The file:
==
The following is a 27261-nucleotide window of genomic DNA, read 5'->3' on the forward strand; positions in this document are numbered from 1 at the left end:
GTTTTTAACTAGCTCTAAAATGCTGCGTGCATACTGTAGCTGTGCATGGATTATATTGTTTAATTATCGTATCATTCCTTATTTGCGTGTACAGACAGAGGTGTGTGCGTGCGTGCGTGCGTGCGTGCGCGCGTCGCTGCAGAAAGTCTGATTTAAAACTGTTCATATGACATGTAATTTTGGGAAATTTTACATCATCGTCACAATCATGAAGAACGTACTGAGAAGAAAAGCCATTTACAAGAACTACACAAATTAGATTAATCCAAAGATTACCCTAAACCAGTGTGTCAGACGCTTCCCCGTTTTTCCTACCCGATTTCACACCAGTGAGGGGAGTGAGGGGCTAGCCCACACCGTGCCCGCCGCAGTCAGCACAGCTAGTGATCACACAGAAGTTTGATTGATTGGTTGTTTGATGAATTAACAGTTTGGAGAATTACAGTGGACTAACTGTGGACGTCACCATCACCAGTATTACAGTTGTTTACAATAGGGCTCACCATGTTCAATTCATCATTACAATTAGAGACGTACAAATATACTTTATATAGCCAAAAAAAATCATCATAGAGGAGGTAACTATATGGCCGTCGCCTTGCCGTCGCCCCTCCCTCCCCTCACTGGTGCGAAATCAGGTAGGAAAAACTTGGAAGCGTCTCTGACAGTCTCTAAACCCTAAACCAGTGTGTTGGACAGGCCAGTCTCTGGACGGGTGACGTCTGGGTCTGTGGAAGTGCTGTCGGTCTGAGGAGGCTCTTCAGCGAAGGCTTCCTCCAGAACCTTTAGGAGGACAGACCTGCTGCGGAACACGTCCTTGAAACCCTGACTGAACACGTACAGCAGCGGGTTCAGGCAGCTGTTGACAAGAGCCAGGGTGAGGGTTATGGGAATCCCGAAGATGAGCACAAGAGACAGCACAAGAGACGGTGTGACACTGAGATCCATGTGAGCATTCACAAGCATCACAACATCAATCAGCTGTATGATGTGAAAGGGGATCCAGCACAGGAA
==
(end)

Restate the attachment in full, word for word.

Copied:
The following is a 27261-nucleotide window of genomic DNA, read 5'->3' on the forward strand; positions in this document are numbered from 1 at the left end:
GTTTTTAACTAGCTCTAAAATGCTGCGTGCATACTGTAGCTGTGCATGGATTATATTGTTTAATTATCGTATCATTCCTTATTTGCGTGTACAGACAGAGGTGTGTGCGTGCGTGCGTGCGTGCGTGCGCGCGTCGCTGCAGAAAGTCTGATTTAAAACTGTTCATATGACATGTAATTTTGGGAAATTTTACATCATCGTCACAATCATGAAGAACGTACTGAGAAGAAAAGCCATTTACAAGAACTACACAAATTAGATTAATCCAAAGATTACCCTAAACCAGTGTGTCAGACGCTTCCCCGTTTTTCCTACCCGATTTCACACCAGTGAGGGGAGTGAGGGGCTAGCCCACACCGTGCCCGCCGCAGTCAGCACAGCTAGTGATCACACAGAAGTTTGATTGATTGGTTGTTTGATGAATTAACAGTTTGGAGAATTACAGTGGACTAACTGTGGACGTCACCATCACCAGTATTACAGTTGTTTACAATAGGGCTCACCATGTTCAATTCATCATTACAATTAGAGACGTACAAATATACTTTATATAGCCAAAAAAAATCATCATAGAGGAGGTAACTATATGGCCGTCGCCTTGCCGTCGCCCCTCCCTCCCCTCACTGGTGCGAAATCAGGTAGGAAAAACTTGGAAGCGTCTCTGACAGTCTCTAAACCCTAAACCAGTGTGTTGGACAGGCCAGTCTCTGGACGGGTGACGTCTGGGTCTGTGGAAGTGCTGTCGGTCTGAGGAGGCTCTTCAGCGAAGGCTTCCTCCAGAACCTTTAGGAGGACAGACCTGCTGCGGAACACGTCCTTGAAACCCTGACTGAACACGTACAGCAGCGGGTTCAGGCAGCTGTTGACAAGAGCCAGGGTGAGGGTTATGGGAATCCCGAAGATGAGCACAAGAGACAGCACAAGAGACGGTGTGACACTGAGATCCATGTGAGCATTCACAAGCATCACAACATCAATCAGCTGTATGATGTGAAAGGGGATCCAGCACAGGAA